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Road safety warning as city’s kids get set for start of new school term

Road safety warning as city’s kids get set for start of new school term

Originally published at the South China Morning Post on August 28, 2016.

Police have warned the public to be mindful of road safety as city schools are set to reopen on September 1, and youngsters remain some of the most frequent victims of traffic accidents.

Excluding senior citizens, Hongkongers between the ages of 10 and 14 have consistently ranked as the age group with the highest rate of pedestrian injuries and fatalities from 2009 to 2015, according to statistics from the Transport Department. Last year, the age group saw 137 casualties.

To prepare for local schools reopening, police will deploy more resources to ensure smooth traffic flow in school vicinities and “take stringent enforcement action” against irresponsible drivers for any actions that pose safety risks such as illegal parking, a police spokesman said. There is no particular district that is more prone to increased road congestion, but the volume of traffic may rise in school clusters all over the city, he added.

“Police would advise parents and school authorities to pay special attention to this group of students as they start to go to school alone. Students should be properly trained and tested to ensure their safety before being allowed to travel alone by public transport,” he said. “We would like to seek the cooperation of parents and other road users to obey traffic laws ... and pay special attention to school kids running around.”

Police will conduct a series of education and publicity activities prior to the reopening advising parents and school authorities on how to best ensure students’ safety, the spokesman added.

Local parent George Yeung said that his 12-year-old son started taking a green minibus to school from Kwun Tong to Kowloon Tong when he was in primary four. Although he was surprised to hear about the high pedestrian casualty rate for his son’s age group, he said that ultimately the authorities are doing a good job of keeping students safe.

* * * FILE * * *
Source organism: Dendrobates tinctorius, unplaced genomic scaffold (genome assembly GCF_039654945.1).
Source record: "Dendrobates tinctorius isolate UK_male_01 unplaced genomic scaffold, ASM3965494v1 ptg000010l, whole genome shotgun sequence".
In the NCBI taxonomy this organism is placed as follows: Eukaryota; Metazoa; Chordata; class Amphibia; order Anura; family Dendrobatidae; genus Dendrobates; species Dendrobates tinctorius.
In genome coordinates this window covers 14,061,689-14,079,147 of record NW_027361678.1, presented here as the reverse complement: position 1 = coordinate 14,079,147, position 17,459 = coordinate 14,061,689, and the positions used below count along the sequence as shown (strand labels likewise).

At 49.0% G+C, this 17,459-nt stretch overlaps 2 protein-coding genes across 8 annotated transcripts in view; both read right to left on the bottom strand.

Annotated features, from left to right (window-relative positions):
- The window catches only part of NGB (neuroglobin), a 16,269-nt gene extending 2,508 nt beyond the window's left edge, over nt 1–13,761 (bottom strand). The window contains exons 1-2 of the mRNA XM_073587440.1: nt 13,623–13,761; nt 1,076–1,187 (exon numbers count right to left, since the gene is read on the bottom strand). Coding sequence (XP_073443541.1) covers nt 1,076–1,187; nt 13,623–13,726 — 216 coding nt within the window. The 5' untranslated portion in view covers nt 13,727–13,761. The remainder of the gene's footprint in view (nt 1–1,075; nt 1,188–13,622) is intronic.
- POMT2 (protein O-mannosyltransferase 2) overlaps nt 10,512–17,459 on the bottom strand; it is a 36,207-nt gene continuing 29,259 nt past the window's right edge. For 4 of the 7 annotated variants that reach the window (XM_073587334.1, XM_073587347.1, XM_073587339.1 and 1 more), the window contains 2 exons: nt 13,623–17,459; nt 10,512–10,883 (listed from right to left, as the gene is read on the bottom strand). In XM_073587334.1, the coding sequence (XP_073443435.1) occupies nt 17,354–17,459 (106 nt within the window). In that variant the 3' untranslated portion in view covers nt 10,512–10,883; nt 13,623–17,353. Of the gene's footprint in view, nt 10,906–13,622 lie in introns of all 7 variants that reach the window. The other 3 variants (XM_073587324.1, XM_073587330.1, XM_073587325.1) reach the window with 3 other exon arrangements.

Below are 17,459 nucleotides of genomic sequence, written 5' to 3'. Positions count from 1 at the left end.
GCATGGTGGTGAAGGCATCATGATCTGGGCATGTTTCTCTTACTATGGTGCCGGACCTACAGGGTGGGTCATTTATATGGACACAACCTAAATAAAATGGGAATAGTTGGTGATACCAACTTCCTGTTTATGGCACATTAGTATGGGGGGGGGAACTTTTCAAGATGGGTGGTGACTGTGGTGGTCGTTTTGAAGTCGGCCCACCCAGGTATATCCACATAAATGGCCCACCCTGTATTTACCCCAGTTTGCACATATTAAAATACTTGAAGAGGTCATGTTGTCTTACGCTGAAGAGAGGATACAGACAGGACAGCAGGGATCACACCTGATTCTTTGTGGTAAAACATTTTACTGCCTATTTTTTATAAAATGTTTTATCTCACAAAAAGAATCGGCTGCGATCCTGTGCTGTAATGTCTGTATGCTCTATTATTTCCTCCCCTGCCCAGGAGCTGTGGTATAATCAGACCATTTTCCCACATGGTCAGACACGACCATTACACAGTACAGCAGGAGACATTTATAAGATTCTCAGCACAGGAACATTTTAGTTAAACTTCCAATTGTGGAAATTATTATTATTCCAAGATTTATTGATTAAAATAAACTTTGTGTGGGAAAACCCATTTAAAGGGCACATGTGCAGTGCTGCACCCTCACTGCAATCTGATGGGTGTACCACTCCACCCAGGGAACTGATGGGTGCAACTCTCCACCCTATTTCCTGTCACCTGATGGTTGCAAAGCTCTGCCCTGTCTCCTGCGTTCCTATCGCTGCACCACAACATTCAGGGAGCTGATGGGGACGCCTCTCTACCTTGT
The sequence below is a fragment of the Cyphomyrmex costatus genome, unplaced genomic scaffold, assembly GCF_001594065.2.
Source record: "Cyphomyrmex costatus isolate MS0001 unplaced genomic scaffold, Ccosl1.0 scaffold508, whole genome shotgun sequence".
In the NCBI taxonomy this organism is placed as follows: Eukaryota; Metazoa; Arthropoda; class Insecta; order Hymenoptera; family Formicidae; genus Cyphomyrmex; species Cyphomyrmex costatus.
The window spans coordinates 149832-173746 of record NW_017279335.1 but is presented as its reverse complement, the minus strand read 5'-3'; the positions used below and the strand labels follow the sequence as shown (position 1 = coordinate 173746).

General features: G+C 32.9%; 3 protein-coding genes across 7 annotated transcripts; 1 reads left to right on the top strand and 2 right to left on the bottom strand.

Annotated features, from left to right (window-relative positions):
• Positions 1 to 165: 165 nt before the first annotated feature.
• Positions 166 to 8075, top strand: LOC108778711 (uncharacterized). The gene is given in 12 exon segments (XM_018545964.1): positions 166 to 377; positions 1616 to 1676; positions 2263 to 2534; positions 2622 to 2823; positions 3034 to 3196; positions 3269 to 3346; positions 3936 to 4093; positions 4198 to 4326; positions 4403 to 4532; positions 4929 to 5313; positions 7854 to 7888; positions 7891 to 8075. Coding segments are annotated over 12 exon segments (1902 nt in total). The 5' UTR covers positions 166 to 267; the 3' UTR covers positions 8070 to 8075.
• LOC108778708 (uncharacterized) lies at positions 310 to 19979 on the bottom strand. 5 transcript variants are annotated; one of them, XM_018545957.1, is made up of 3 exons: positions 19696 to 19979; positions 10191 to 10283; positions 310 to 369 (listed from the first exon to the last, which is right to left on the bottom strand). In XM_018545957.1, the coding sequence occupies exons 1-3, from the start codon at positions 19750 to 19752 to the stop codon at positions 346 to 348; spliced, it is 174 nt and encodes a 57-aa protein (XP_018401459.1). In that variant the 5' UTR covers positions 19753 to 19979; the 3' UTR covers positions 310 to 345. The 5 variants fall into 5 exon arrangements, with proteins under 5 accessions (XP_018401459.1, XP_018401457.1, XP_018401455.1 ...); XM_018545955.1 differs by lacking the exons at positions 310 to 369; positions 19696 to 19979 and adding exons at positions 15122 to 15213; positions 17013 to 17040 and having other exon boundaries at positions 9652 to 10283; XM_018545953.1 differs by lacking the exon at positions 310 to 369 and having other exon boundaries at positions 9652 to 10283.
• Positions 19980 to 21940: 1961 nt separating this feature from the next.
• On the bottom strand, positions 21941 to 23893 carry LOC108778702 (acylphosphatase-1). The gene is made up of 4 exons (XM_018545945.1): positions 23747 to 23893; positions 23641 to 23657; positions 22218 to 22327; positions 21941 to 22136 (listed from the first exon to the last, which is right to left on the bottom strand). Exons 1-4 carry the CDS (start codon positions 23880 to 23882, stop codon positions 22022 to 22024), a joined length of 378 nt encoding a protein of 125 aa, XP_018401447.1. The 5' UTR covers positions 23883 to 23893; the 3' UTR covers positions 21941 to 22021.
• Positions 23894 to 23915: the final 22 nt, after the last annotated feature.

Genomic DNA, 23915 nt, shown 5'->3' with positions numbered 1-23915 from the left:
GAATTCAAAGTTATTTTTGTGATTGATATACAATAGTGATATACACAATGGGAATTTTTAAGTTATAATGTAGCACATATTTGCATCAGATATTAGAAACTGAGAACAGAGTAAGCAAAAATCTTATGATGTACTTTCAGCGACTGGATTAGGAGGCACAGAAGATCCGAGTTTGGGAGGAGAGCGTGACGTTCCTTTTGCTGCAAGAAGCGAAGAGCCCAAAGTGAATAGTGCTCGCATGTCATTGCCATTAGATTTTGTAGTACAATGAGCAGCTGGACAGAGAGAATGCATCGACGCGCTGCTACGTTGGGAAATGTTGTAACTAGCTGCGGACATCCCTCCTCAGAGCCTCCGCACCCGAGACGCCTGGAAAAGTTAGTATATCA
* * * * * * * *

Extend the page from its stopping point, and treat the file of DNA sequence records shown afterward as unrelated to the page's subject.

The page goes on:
“Before, I heard news of a teenager getting into a car accident because he was hurrying to school. I do have concerns,” Yeung said, adding that so far his son had not been in any accidents. “Every time he goes [to school] I remind him to take care when crossing the road ... and that keeping safe is the most important.”

On Thursday, the Transport Department also released a notice reminding public transport operators to provide adequate service to cater for the expected traffic spike. Staff will be deployed at various major locations to observe road conditions, and students are advised to allow for more travelling time, according to the release.

”We want to appeal to parents with children who are travelling to and from school alone for the first time, particularly if they are transitioning from primary to secondary school, to be more careful about road safety,” a Transport Department spokeswoman said.

Cheung Chok-fong, principal of local primary school Father Cucchiara Memorial School in Tsing Yi, is one educator who is worried about road safety ahead of the reopening. The entrance to the primary school faces four parking spots for trucks and vans, which Cheung said poses a safety hazard for students entering and leaving the school.

“We teach the kids to look right and left. But for the truck drivers, if a child is standing behind them, they might not be able to see them because the vehicle is too big. That’s our worry,” Cheung said, adding that some of the school’s 350 students do travel unaccompanied. “We now have teachers escorting students to a safer area after school before letting them go. In the morning, we also have teachers standing outside the school for safety.”

Education sector legislator Ip Kin-yuen said that he has written to the government to ask for the parking spaces to be moved to a safer location. He stressed the importance of road safety education for children.

“This situation should not be allowed. There is a chance that other schools might have similar problems,” Ip said. “We need to pay close attention to the safety of the children and [that includes] the arrangement of the parking facilities and road arrangements.”

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